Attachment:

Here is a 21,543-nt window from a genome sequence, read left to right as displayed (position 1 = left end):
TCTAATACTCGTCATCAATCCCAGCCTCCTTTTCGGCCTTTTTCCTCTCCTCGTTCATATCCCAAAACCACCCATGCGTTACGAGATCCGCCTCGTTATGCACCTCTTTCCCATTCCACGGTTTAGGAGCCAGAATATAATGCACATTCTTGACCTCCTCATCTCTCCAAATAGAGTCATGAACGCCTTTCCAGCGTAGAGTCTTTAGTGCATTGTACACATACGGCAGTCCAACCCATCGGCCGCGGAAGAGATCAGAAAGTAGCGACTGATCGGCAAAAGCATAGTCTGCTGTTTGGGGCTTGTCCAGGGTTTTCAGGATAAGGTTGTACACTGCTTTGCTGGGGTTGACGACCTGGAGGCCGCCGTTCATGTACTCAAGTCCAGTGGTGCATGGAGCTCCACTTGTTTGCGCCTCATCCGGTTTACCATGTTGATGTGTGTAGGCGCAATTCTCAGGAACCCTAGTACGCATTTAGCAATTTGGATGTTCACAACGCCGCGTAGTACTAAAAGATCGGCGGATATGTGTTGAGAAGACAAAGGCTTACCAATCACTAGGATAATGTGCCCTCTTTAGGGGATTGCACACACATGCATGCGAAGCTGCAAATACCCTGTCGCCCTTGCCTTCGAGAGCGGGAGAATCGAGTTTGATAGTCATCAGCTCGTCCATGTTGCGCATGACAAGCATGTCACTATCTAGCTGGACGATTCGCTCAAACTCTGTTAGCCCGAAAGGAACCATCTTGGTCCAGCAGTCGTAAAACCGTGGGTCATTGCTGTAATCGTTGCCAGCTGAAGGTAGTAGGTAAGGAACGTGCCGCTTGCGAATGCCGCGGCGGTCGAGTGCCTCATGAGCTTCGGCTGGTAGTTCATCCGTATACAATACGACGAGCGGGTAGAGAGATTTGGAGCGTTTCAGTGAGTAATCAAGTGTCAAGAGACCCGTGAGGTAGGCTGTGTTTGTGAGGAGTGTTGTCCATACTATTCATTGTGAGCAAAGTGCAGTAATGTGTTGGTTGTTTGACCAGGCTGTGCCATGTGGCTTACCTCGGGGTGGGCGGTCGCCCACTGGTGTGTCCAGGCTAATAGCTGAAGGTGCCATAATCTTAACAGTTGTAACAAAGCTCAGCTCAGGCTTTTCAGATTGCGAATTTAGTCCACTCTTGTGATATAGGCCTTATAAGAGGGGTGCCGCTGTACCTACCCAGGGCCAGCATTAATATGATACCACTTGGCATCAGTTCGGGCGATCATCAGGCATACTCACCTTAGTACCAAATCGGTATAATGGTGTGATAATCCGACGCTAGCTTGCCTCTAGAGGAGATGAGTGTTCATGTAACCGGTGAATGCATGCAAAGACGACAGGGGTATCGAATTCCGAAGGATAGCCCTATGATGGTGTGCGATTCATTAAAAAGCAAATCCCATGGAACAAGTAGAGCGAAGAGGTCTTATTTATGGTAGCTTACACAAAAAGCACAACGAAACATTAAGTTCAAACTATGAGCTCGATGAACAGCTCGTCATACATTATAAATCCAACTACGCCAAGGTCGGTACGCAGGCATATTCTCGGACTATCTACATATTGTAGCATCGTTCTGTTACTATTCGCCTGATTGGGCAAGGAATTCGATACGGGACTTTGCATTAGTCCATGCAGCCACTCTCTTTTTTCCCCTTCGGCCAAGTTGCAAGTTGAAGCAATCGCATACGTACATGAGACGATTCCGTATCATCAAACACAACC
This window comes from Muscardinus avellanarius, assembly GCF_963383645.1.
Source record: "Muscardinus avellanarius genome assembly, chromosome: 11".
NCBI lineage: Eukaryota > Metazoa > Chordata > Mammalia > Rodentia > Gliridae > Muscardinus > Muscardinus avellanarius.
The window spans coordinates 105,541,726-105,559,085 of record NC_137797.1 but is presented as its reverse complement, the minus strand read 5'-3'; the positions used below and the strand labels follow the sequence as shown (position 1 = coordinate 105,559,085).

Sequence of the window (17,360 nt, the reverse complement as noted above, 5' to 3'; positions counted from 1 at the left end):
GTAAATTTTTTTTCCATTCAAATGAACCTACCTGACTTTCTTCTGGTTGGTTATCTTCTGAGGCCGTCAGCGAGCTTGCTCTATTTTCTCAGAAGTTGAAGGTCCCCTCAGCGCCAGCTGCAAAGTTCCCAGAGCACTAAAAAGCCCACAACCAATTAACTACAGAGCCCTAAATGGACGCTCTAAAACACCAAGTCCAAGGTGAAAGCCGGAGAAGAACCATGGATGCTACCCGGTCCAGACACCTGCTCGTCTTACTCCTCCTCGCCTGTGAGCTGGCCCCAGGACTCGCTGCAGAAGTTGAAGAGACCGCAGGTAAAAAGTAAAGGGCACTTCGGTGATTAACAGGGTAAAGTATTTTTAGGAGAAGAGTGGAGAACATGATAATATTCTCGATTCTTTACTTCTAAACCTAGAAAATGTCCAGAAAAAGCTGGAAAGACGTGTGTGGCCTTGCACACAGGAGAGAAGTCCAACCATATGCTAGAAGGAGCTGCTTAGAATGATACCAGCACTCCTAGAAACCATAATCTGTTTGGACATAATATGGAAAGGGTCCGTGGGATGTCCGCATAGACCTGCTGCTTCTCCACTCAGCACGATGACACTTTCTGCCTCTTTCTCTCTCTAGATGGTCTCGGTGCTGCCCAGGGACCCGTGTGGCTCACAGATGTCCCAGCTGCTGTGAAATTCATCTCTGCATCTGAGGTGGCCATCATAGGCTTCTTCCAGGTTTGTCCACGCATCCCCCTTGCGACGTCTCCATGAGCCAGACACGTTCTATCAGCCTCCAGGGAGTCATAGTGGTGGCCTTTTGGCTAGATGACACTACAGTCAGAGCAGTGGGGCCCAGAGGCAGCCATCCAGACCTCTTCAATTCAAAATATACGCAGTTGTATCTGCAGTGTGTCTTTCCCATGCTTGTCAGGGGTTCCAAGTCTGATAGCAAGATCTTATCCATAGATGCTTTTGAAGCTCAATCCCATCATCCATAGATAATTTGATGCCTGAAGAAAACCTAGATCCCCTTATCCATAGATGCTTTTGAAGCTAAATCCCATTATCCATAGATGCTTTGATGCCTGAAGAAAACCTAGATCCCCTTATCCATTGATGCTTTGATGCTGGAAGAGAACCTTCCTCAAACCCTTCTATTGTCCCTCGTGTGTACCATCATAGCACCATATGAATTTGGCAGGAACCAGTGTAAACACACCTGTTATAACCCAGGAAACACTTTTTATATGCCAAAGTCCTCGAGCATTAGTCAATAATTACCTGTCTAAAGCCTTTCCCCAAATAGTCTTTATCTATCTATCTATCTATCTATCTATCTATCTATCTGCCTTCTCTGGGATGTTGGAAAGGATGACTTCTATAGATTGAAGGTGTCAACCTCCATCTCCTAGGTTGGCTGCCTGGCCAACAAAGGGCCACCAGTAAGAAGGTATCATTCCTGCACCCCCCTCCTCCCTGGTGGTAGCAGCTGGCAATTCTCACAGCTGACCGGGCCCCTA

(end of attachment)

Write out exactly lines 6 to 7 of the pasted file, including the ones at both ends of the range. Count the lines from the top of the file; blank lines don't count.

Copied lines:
The window spans coordinates 105,541,726-105,559,085 of record NC_137797.1 but is presented as its reverse complement, the minus strand read 5'-3'; the positions used below and the strand labels follow the sequence as shown (position 1 = coordinate 105,559,085).

Sequence of the window (17,360 nt, the reverse complement as noted above, 5' to 3'; positions counted from 1 at the left end):